How dare anybody deciding to break out of the liberal social media Borg! That seems to be the attitude of Nathan Bomey in Wednesday's USA Today. He seems to think that there is something weird about conservatives seeking to flee liberal social media for sites that offer more freedom of expression.
His attitude of disdain for those seeking sites allowing a diversity of ideas free of censorship or hectoring was expressed in "Parler, MeWe, Gab gain momentum as conservative social media alternatives in post-Trump age."
America's crisis of political segregation – we increasingly don't live alongside, associate with or even marry people who think differently from us – is increasingly leading conservatives to congregate together on social media outlets designed specifically for people who think like them.
The recent rise of Parler – as well as other social media alternatives that appeal primarily to conservatives and that got their start largely by attracting the far right – raises the specter of further political polarization through digital means. Parler and others, like MeWe and Gab, are gaining momentum with a promise not to censor their users for behavior that might violate the policies of their rivals.
And now for Parler's great sin of acting as a platform, and not a publisher, which engages in neither censorship nor placing warning or advisory labels on posts.
Parler said in its Nov. 7 "community guidelines" that it won't decide what content will be "removed or filtered, or whose account will be removed, on the basis of the opinion expressed within the content."
Supporters say Parler is preserving free speech and is correcting for the overreach of the mainstream social media platforms, which applied labels to or limited the reach of many of President Donald Trump's misleading posts during the week of the election.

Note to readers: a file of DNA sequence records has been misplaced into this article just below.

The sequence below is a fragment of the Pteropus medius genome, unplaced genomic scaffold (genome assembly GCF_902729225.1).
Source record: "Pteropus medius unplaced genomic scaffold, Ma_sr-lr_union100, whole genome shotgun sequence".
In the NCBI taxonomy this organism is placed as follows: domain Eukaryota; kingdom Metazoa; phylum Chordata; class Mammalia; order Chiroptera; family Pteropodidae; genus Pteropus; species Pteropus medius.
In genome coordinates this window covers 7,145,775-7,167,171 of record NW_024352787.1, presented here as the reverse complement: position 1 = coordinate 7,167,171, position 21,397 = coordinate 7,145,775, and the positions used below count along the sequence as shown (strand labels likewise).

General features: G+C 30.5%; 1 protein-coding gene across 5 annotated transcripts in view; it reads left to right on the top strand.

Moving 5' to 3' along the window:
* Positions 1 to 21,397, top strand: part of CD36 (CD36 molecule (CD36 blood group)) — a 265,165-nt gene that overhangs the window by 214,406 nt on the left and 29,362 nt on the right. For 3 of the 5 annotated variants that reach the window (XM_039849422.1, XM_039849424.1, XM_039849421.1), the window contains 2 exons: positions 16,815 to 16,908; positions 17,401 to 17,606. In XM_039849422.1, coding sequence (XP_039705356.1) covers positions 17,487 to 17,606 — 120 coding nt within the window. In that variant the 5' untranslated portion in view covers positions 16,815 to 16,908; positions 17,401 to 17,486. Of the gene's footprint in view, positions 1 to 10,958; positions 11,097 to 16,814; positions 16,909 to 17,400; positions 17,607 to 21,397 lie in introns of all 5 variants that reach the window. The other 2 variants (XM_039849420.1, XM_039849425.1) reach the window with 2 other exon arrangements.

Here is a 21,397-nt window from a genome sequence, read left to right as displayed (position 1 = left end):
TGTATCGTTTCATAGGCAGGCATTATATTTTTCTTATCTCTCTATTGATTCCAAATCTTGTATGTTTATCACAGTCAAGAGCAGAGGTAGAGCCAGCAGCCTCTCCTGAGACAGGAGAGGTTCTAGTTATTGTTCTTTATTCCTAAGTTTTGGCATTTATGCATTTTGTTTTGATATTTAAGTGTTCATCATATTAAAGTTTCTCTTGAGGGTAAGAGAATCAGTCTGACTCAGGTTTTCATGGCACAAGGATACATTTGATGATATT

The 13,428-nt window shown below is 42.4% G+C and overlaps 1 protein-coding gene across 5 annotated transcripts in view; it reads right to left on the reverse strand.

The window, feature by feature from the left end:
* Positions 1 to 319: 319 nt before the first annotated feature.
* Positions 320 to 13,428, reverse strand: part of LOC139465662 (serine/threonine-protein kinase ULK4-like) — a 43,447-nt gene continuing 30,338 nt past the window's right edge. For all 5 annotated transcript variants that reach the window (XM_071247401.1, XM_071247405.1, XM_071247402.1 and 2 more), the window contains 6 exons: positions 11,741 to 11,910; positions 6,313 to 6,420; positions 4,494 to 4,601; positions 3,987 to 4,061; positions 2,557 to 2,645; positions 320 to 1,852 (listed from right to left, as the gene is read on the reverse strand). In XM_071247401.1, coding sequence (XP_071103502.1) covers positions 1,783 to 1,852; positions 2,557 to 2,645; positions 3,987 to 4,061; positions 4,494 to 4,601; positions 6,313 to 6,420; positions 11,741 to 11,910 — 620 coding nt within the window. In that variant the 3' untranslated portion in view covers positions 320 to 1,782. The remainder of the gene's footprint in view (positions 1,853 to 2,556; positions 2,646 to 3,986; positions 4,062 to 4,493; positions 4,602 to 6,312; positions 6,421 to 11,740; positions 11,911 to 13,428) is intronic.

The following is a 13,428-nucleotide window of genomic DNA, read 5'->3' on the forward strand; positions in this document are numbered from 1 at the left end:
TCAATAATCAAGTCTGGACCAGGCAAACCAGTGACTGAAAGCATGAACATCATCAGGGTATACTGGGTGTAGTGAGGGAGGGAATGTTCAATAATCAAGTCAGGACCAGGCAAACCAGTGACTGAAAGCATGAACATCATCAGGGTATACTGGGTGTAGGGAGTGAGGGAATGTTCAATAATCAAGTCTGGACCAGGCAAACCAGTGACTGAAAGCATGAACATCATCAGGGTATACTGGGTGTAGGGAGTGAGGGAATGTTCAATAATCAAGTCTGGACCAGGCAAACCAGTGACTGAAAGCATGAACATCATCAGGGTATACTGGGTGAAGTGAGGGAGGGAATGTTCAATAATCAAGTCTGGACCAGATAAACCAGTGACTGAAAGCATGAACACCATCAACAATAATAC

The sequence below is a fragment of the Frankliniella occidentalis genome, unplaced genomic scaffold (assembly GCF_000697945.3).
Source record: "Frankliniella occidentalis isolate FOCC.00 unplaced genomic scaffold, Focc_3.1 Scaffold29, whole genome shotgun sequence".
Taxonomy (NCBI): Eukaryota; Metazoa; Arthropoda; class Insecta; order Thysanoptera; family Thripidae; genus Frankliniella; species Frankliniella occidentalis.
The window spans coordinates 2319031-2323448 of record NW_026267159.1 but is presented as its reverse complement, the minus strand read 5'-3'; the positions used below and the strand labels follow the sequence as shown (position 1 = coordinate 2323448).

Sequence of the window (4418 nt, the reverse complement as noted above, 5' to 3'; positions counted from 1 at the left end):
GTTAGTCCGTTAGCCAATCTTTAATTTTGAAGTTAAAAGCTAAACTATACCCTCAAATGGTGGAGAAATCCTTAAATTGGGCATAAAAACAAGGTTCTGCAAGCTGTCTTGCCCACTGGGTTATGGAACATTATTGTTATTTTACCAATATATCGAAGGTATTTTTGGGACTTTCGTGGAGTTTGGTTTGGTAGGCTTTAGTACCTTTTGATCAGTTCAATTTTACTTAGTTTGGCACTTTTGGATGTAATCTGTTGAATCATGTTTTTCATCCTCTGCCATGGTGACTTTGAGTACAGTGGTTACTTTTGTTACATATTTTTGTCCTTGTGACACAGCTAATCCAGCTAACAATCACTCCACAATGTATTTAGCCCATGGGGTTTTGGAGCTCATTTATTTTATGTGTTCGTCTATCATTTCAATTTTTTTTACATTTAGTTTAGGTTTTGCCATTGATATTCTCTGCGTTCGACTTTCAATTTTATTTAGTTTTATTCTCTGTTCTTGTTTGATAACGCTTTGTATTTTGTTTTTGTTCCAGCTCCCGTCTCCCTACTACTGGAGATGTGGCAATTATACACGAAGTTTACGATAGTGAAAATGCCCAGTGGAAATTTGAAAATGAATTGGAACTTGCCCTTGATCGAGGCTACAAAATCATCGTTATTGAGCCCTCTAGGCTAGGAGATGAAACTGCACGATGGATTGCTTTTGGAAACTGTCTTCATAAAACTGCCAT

"Donald Trump's misleading posts during the week of the election?" This is where you're reminded that Facebook posts are often flagged as "wrong" with USA Today "fact checks" that appear to be designed to cry "False" on negative (but accurate) themes about the Democrats, like their record on the Civil Rights Act of 1964.
At this point, Bomey jumps in with the well-worn boogeyman in the form of "far-right" extremism to warn of the supposed dangers of free speech.
"Constantly jumping in and correcting things for the record and feeling like it’s one way feels inappropriate to me," said Trent Read of the Salt Lake City area, who said he plans to shift from Twitter and Facebook to Parler. "If I can be a small part of sending a message to them to tell them to stay out of my business, that would be a positive thing."
But, much like the social media site Gab, Parler has quickly attracted the extremist crowd in addition to self-proclaimed center-right conservatives like Read. Groups from the far-right Proud Boys, which includes large numbers of white supremacists, to heavily armed anti-government militias have gathered on the site to spread conspiracy theories, racist memes and false claims of election fraud.
Guess what? Communists and Anarchists can also post on Parler and Gab. Yet somehow the specter of free speech, including for those with whom many might disagree strongly, seems to really bother Bomey who apparently prefers people remain safely within the liberal Borg with its increasing restrictions.